The tax treatment of digital currencies is a challenge for governments around the world, as it is for other aspects of the “disruptive” digital economy.

In October 2014, the Commonwealth Senate Economics Committee launched an inquiry into digital currencies. The Committee released its report last week, with a particular focus on tax.

Last year, the ATO published several rulings outlining how bitcoin and similar cryptocurrencies should be treated under the Australian income tax and GST regimes.

The rulings provided useful clarity on bitcoin’s tax treatment, but the ATO’s approach received widespread criticism.

Bitcoin purportedly functions as money, but the ATO rulings treat bitcoin as a commodity for tax purposes. This disparity creates a number of tax inconsistencies.

The impact is particularly acute under the GST regime, where bitcoin transactions are taxed as barter transactions. Australia’s GST regime applies somewhat clumsily to barter transactions, which may cause double taxation, or at least double tax administration, as we emphasised in our submission.

Why should the law be changed?

Imposing 10% GST on bitcoin transactions increases the price of purchasing bitcoin from Australian vendors, affecting the commercial viability of operating a digital currency business in Australia, as we have highlighted before. Submissions to the inquiry outlined the potential benefits the industry could offer Australia, but many argued the GST treatment stood in the way of success.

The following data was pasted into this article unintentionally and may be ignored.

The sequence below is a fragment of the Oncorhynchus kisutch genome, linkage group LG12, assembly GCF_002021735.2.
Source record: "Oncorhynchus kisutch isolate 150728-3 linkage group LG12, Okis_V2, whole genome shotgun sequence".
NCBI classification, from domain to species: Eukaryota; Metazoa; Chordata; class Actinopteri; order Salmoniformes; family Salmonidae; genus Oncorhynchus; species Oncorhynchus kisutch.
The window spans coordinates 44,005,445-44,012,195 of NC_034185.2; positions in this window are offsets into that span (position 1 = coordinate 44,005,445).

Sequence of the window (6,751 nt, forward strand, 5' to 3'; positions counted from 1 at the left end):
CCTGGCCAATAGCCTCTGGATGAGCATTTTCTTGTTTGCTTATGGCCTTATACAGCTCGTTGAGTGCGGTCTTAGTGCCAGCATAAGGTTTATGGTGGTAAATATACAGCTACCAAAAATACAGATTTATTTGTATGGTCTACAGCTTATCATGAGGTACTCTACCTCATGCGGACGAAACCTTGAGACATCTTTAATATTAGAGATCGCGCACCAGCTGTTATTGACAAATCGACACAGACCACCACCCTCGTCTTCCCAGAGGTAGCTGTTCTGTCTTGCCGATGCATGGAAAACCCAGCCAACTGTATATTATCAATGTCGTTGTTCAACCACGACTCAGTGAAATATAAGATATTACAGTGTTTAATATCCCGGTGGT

From a regulatory perspective, supporting Australian digital currency intermediaries to establish an industry here is likely to make financial supervision and taxation easier for government.

The ATO’s characterisation of digital currencies as a commodity is probably the best interpretation of the current law, which emphasises wide use and sovereign backing for currencies. But it’s not clear cut. There is a legal basis to treat digital currencies as money based on their function as a medium of exchange, especially as this becomes more widespread.

Digital currency and GST

The Senate report identified the GST anomalies arising from the ATO’s characterisation of digital currencies and recommends the government amend the GST regime to treat digital currencies as money. This would promote fairness and neutrality in the taxation of both modern and traditional forms of money.

Implementing the necessary changes to the GST Act and Regulations will ultimately require approval from the Commonwealth and all State governments, as it affects the GST base.

Adopting the report’s GST recommendation would bring Australia’s GST treatment in line with the UK, and some other EU nations. Last year, the UK changed its VAT laws (the UK’s GST) to exclude digital currenciesfrom taxation as a commodity.